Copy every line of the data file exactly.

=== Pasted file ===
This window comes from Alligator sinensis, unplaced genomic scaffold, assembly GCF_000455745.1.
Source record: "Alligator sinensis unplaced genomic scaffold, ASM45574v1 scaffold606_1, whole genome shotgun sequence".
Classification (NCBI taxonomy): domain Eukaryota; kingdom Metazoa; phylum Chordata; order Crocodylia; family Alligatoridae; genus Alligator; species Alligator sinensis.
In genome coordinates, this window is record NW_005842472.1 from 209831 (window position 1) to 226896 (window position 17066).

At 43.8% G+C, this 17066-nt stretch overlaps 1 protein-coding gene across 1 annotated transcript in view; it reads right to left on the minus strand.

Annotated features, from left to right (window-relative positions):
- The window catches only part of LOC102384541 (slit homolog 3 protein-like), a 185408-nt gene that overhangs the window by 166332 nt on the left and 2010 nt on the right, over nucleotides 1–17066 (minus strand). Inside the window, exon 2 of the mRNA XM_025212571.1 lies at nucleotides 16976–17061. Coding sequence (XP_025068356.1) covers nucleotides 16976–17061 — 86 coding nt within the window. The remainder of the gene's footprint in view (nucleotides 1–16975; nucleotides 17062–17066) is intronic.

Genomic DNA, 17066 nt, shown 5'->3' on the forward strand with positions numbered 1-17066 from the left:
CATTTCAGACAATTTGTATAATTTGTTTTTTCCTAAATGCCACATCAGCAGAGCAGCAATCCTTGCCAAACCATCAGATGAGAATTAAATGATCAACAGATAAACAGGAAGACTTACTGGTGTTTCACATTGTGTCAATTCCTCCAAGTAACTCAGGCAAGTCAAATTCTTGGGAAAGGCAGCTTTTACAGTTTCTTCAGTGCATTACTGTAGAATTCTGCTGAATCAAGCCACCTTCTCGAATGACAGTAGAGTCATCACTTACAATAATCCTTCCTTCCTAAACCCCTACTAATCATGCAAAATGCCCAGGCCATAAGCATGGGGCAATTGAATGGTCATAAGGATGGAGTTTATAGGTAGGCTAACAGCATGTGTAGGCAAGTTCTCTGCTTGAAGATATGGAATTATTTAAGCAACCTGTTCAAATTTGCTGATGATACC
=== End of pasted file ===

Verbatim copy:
This window comes from Alligator sinensis, unplaced genomic scaffold, assembly GCF_000455745.1.
Source record: "Alligator sinensis unplaced genomic scaffold, ASM45574v1 scaffold606_1, whole genome shotgun sequence".
Classification (NCBI taxonomy): domain Eukaryota; kingdom Metazoa; phylum Chordata; order Crocodylia; family Alligatoridae; genus Alligator; species Alligator sinensis.
In genome coordinates, this window is record NW_005842472.1 from 209831 (window position 1) to 226896 (window position 17066).

At 43.8% G+C, this 17066-nt stretch overlaps 1 protein-coding gene across 1 annotated transcript in view; it reads right to left on the minus strand.

Annotated features, from left to right (window-relative positions):
- The window catches only part of LOC102384541 (slit homolog 3 protein-like), a 185408-nt gene that overhangs the window by 166332 nt on the left and 2010 nt on the right, over nucleotides 1–17066 (minus strand). Inside the window, exon 2 of the mRNA XM_025212571.1 lies at nucleotides 16976–17061. Coding sequence (XP_025068356.1) covers nucleotides 16976–17061 — 86 coding nt within the window. The remainder of the gene's footprint in view (nucleotides 1–16975; nucleotides 17062–17066) is intronic.

Genomic DNA, 17066 nt, shown 5'->3' on the forward strand with positions numbered 1-17066 from the left:
CATTTCAGACAATTTGTATAATTTGTTTTTTCCTAAATGCCACATCAGCAGAGCAGCAATCCTTGCCAAACCATCAGATGAGAATTAAATGATCAACAGATAAACAGGAAGACTTACTGGTGTTTCACATTGTGTCAATTCCTCCAAGTAACTCAGGCAAGTCAAATTCTTGGGAAAGGCAGCTTTTACAGTTTCTTCAGTGCATTACTGTAGAATTCTGCTGAATCAAGCCACCTTCTCGAATGACAGTAGAGTCATCACTTACAATAATCCTTCCTTCCTAAACCCCTACTAATCATGCAAAATGCCCAGGCCATAAGCATGGGGCAATTGAATGGTCATAAGGATGGAGTTTATAGGTAGGCTAACAGCATGTGTAGGCAAGTTCTCTGCTTGAAGATATGGAATTATTTAAGCAACCTGTTCAAATTTGCTGATGATACC